GRAMMY Career Day Celebrates 20th Anniversary
Expanded seminars and panels inspire and educate while underscoring importance of keeping music in schools
A consistent home for GRAMMY Career Day in Los Angeles, the University of Southern California's Thornton School of Music again hosted this year's event on Monday. Celebrating the 20th anniversary of the GRAMMY Foundation's national program, top music-industry professionals inspired more than 1,300 greater-Los Angeles high school students by giving candid perspectives on the inner workings of the music business. The Career Day program is visiting several cities nationwide this year, supported by a three-year commitment from Gibson Baldwin Music Education.
Recording Academy VIPs, media representatives and industry pros were first treated to jazz stylings by a trio of students from the Gibson/Baldwin GRAMMY Jazz Ensembles playing renditions of standards, some with original arrangements. Meanwhile, Motown songwriting great Lamont Dozier informally conversed about creativity, expressing his view that it is within and all around, and the choice always exists to tap into it.
Before the students attended the event's panels, Recording Academy West Regional Director Lizzy Moore acknowledged the professional participants for "making a commitment to the future of our next music community." Kristen Madsen, Senior Vice President of the GRAMMY Foundation, spoke of the significance of media attention on Career Day: "to remind people of the importance of keeping music in our schools." Madsen also said the event would "open up a thirst for learning and teaching."
Panels represented a spectrum of careers in the music business. Artists, producers, music journalists, label executives, and professionals working in law, music supervision and several other areas talked about their own career path and what it takes to attain and sustain success.
At the panel moderated by Recording Academy Vice Chairman Jimmy Jam, attendees learned how producer Mike Clink got his start by answering phones at the world-renowned Record Plant recording studio. Sitting next to Clink, songwriter/producer Sean Garrett talked about his late mother keeping him focused on thinking ahead and doing the right thing. Garrett said, "With success comes a lot of bumps and hurdles," and he advised the students to appreciate their parents and what they can teach them about life.
Industry executive G. Roberson, a key player in hip-hop's mainstream penetration, said that early on he couldn't produce, sing or rap, but he knew he could pick hits. He related his story of setting up parties every weekend to showcase Shawn "Jay-Z" Carter while Roberson was a college student knowing that Carter would be "the next big thing." Afterward, Carter gave Roberson his start in the business, steering Roberson into radio promotion.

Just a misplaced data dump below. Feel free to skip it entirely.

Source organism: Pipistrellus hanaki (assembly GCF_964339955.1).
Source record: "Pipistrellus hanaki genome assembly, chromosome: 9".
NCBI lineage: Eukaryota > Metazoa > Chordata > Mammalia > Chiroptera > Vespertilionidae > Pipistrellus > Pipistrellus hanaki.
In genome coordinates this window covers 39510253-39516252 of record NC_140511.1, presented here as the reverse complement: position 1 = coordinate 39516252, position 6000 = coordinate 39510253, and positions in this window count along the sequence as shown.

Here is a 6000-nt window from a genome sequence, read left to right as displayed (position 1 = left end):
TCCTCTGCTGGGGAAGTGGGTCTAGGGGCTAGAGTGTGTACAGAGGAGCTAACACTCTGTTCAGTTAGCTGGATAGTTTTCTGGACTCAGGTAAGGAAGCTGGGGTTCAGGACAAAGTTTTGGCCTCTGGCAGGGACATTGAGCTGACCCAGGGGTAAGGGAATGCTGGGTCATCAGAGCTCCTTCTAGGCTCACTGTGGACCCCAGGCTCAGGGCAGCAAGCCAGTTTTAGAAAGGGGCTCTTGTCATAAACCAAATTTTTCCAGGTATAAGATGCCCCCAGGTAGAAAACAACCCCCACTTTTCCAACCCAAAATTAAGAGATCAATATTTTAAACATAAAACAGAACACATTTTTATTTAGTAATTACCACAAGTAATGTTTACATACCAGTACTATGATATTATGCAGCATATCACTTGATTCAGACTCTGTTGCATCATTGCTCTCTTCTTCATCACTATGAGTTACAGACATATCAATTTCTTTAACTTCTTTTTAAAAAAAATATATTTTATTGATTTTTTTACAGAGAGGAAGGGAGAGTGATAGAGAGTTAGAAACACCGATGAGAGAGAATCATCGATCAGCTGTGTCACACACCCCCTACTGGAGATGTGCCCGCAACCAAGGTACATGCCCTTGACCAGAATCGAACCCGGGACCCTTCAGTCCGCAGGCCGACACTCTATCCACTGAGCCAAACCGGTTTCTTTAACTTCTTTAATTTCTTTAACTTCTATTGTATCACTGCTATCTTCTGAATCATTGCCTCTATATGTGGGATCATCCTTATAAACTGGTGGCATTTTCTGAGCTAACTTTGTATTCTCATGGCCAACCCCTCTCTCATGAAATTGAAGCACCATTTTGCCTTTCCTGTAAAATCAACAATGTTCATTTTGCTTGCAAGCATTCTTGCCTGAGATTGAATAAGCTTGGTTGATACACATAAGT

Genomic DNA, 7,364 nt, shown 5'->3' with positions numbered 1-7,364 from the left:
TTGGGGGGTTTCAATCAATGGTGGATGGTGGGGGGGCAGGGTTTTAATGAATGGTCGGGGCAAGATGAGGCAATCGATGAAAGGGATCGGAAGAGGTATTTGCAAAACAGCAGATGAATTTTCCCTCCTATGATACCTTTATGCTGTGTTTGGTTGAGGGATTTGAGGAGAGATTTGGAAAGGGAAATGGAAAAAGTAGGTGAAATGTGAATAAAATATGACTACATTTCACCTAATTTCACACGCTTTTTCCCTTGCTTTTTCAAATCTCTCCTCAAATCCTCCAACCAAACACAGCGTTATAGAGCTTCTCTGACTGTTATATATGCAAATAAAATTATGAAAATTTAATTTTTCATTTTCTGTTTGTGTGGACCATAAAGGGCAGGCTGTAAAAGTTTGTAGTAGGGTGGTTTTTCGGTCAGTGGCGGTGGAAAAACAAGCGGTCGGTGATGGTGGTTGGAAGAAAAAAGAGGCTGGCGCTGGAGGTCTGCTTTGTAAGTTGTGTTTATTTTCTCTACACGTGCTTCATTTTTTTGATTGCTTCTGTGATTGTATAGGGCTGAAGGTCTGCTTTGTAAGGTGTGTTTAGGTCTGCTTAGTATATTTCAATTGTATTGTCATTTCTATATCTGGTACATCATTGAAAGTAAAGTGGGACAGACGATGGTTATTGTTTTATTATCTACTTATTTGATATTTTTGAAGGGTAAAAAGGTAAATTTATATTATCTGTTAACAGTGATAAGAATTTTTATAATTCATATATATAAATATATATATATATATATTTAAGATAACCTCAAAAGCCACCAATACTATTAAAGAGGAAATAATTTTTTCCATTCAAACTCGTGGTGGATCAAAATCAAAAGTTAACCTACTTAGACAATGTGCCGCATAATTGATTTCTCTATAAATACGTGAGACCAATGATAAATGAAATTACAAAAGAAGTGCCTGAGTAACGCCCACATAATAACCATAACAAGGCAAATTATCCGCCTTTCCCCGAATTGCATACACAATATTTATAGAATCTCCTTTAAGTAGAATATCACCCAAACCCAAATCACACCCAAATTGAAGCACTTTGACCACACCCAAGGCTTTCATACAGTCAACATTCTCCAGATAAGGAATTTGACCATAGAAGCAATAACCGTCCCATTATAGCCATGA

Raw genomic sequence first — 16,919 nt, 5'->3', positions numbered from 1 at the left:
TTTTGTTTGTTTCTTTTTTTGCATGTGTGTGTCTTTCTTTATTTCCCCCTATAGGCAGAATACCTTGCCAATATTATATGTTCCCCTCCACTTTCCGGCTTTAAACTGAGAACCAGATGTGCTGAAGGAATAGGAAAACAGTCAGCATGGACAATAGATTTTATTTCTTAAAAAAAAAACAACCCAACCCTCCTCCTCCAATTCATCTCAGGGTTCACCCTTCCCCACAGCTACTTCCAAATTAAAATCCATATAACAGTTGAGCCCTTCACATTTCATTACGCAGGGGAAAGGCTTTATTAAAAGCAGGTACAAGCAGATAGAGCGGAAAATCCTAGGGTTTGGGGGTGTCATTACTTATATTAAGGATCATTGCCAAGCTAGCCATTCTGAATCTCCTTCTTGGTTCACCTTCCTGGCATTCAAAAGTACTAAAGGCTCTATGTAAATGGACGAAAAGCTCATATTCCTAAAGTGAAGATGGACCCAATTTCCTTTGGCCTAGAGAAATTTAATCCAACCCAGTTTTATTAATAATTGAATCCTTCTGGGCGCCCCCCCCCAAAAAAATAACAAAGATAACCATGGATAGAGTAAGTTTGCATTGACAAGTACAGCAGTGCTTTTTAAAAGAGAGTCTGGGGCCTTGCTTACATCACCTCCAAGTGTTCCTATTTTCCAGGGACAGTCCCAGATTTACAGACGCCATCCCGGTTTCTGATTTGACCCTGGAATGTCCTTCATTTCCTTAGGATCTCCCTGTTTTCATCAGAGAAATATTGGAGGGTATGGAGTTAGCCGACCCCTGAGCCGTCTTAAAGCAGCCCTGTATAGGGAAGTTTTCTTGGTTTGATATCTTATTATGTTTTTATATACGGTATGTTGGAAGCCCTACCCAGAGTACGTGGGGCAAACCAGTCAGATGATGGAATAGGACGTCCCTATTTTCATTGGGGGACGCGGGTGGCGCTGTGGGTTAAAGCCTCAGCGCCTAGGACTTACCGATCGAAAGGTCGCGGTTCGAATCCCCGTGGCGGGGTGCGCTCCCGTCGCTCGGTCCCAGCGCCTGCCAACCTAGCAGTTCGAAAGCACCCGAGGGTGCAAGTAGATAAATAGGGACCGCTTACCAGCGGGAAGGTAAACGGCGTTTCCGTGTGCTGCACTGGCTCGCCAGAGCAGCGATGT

Jam pointed out that each person's journey to success is different, and stressed that a college education provides an environment to meet people and develop opportunities. He encouraged the audience's teenage girls, saying, "We need to see more females in the industry." Then he introduced Fantasia, GRAMMY nominee and 2004 American Idol winner. Fantasia confided that though she had "failed at a lot of things," she never gave up.
Jam presented rapper/producer Kanye West, who made a major impact at the 47th GRAMMY Awards with multiple wins and nominations, by saying West started out by having the right qualities: "inquisitive yet knowing" and being able to "listen as good as he could tell it." West underscored the necessity of putting together a good team. "Be a good judge of character," he counseled. Jam lauded West for his "absolutely brilliant collaboration" with renowned film composer/producer Jon Brion, a bold, out-of-the-box pairing that many initially questioned but which yielded hits for West.
"It's about not being scared to travel where no one has traveled before," Garrett said. In keeping with that idea, Jam invited audience members onstage to demonstrate their vocal talents. One 12th-grader, Sharon Odiakosa of Narbonne High School, not only jumped at her chance, but also took the stage during the American Idol Junior session, one of the seminars following the panel.
The American Idol Junior session was conducted by Randy Jackson with Fantasia and popular keyboardist/songwriter Greg Phillinganes on piano. Thirteen student singers worked the room, with Fantasia providing backup vocals and abundant hugs of encouragement. The seminar was a rousing success, ending in a spontaneous group sing-along of "Lean On Me."
Other seminars included: Anatomy Of Breaking A Solo Artist; Front And Center With Earth, Wind & Fire; The Jazz Experiment; Sounds From The Underground; Women In Music; and additional sessions on music journalism, music for video games, music in film and using Pro Tools. Career Day culminated with a concert by the 29-piece Gibson/Baldwin GRAMMY Jazz Ensembles.